These examples imply something very powerful: The provider of a program or procedure can change things around however he wants. In most cases, this would require a recompile of any RPG source that calls the program or procedure, but it wouldn't require changing any code. Using prototypes, if a change does cause old calls to become invalid, the compiler issues an error for any incompatible calls (assuming all programs using the prototype were recompiled). Discovering this problem at compile time, rather than the first time the call is executed, allows the programmer to choose to modify all the calls or, even better, to design an upwardly-compatible change.

Parameter Checking

When the compiler discovers a prototyped call, it checks to make sure that all the parameters follow the rules described in the prototype. Consider the prototype and calls using the prototype in 13. The prototype indicates that the procedure returns a packed(15,5) field. There are two required parameters: the first one is passed by reference, so it must be a packed value with five digits and no decimals; the second is passed by value, so it can be any character expression. Since the third parameter is passed by reference, if it is passed, it must be a date with format *MDY and separator /.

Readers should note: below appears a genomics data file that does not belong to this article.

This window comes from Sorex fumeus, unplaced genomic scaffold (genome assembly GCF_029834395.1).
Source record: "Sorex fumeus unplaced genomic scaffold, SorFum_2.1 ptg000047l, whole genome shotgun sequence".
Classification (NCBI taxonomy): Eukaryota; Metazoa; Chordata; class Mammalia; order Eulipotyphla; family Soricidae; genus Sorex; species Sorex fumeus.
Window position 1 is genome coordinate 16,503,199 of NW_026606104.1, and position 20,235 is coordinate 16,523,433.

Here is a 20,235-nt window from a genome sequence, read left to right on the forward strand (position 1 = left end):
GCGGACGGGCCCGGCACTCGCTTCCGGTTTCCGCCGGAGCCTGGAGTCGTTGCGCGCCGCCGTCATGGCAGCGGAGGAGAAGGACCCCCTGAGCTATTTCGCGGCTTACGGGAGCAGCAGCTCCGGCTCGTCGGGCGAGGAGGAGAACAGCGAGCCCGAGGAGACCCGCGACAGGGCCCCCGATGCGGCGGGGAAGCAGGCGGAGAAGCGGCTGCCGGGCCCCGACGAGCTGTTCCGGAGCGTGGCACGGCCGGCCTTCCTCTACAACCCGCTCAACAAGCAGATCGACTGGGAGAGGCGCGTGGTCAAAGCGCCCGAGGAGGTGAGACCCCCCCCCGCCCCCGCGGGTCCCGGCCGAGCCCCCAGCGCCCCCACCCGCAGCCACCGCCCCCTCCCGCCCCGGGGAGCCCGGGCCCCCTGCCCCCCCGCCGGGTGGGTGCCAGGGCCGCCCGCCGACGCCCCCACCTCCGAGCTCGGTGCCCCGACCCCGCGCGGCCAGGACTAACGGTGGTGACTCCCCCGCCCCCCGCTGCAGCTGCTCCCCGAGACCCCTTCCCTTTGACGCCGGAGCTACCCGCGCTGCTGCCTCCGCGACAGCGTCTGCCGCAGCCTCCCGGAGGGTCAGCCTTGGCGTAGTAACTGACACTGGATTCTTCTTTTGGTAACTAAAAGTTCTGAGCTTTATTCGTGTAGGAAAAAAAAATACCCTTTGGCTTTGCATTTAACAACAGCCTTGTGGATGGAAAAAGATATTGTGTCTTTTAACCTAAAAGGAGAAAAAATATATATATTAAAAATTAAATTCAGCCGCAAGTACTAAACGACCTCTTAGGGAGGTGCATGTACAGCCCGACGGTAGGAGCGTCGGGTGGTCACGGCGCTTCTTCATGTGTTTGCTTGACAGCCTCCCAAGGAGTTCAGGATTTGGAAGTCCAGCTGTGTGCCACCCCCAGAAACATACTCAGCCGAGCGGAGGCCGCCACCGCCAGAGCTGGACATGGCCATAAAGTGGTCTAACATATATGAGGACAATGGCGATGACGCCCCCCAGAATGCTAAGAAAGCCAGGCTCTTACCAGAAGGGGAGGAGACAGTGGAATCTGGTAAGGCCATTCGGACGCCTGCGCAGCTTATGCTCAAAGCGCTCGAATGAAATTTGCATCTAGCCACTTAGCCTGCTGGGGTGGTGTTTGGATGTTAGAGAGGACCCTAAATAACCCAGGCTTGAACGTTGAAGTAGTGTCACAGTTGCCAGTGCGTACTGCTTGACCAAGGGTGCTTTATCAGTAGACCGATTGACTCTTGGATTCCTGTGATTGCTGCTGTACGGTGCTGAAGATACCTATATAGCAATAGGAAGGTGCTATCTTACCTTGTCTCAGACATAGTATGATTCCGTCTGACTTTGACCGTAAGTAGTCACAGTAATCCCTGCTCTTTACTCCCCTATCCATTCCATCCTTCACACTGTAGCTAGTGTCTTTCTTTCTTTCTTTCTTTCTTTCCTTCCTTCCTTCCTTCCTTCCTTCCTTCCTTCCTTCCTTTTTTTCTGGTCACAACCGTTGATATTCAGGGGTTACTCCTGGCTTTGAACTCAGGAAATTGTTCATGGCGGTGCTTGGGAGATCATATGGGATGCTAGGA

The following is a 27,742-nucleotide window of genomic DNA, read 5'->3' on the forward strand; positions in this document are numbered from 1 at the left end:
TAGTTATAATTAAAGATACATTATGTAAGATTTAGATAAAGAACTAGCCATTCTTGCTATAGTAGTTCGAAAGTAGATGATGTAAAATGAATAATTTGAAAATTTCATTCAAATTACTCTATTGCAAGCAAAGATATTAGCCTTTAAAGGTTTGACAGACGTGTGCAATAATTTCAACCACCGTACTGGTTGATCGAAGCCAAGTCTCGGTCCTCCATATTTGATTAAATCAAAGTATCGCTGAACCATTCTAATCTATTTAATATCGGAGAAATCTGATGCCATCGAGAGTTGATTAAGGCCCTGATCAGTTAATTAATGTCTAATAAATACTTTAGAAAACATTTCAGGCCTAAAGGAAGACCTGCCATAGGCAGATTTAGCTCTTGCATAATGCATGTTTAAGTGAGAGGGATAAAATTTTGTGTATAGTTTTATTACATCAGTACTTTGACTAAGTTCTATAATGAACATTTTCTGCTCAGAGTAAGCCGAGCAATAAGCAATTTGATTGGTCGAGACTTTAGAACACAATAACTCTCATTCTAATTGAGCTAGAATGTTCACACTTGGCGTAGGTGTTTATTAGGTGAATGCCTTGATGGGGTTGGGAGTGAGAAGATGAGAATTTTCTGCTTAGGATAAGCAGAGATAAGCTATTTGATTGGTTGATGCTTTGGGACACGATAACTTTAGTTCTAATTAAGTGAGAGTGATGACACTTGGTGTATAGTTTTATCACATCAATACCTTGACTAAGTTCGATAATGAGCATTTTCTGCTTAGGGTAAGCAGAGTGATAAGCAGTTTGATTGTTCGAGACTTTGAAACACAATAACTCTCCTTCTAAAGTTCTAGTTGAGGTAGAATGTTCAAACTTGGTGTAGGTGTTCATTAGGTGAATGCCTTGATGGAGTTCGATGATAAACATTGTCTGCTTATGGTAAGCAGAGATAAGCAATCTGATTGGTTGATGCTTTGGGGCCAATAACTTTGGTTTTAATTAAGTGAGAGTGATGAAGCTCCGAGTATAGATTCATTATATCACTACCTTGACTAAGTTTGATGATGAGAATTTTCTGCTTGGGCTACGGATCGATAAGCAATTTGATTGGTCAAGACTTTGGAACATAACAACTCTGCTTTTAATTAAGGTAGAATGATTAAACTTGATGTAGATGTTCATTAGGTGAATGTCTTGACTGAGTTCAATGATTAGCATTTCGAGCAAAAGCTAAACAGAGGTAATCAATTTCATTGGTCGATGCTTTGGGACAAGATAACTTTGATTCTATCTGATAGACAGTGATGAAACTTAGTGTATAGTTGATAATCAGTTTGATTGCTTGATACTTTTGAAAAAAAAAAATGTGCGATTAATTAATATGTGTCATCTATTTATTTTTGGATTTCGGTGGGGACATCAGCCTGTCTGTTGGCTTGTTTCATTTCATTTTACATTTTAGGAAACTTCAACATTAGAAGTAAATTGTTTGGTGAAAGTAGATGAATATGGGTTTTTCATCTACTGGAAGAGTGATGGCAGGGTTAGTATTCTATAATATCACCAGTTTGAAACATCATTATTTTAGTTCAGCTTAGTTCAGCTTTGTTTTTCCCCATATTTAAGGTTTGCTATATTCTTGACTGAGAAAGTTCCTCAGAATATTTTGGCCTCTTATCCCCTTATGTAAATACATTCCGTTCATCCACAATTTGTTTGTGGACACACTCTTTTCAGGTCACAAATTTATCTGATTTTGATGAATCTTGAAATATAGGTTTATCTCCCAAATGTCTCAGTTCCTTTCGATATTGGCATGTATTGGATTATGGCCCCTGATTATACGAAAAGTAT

When the compiler discovers a prototyped call, it checks to make sure that all the parameters follow the rules described in the prototype. Consider the prototype and calls using the prototype in Figure 13. The prototype indicates that the procedure returns a packed(15,5) field. There are two required parameters: the first one is passed by reference, so it must be a packed value with five digits and no decimals; the second is passed by value, so it can be any character expression. Since the third parameter is passed by reference, if it is passed, it must be a date with format *MDY and separator /.

The errors that the compiler would complain about reference the numbers in 13:

The errors that the compiler would complain about reference the numbers in Figure 13:

1. There's nothing wrong with this line, so there would be no errors.

2. There's nothing wrong with this line either, since the last parameter is optional.

3. There are not enough parameters. At least two are required.

4. The last parameter does not have the correct date format.

5. The second parameter should be a character expression, not a numeric expression; the third parameter should be a date, not a packed field.

6. The parameters for this one are fine, but since the return value is a packed value, it can only be used in a numeric expression. It cannot be assigned to a date field.

You probably know from bitter experience how difficult it is to debug problems caused by passing incorrect parameters. Having the compiler check your calls for you can reduce the time spent with this type of debugging.

Building on a Strong Foundation

The new ILE RPG included with V3R1 creates a door to the future for RPG programmers. It provides a strong foundation on which IBM can continue to build an RPG that can accommodate future software development methods.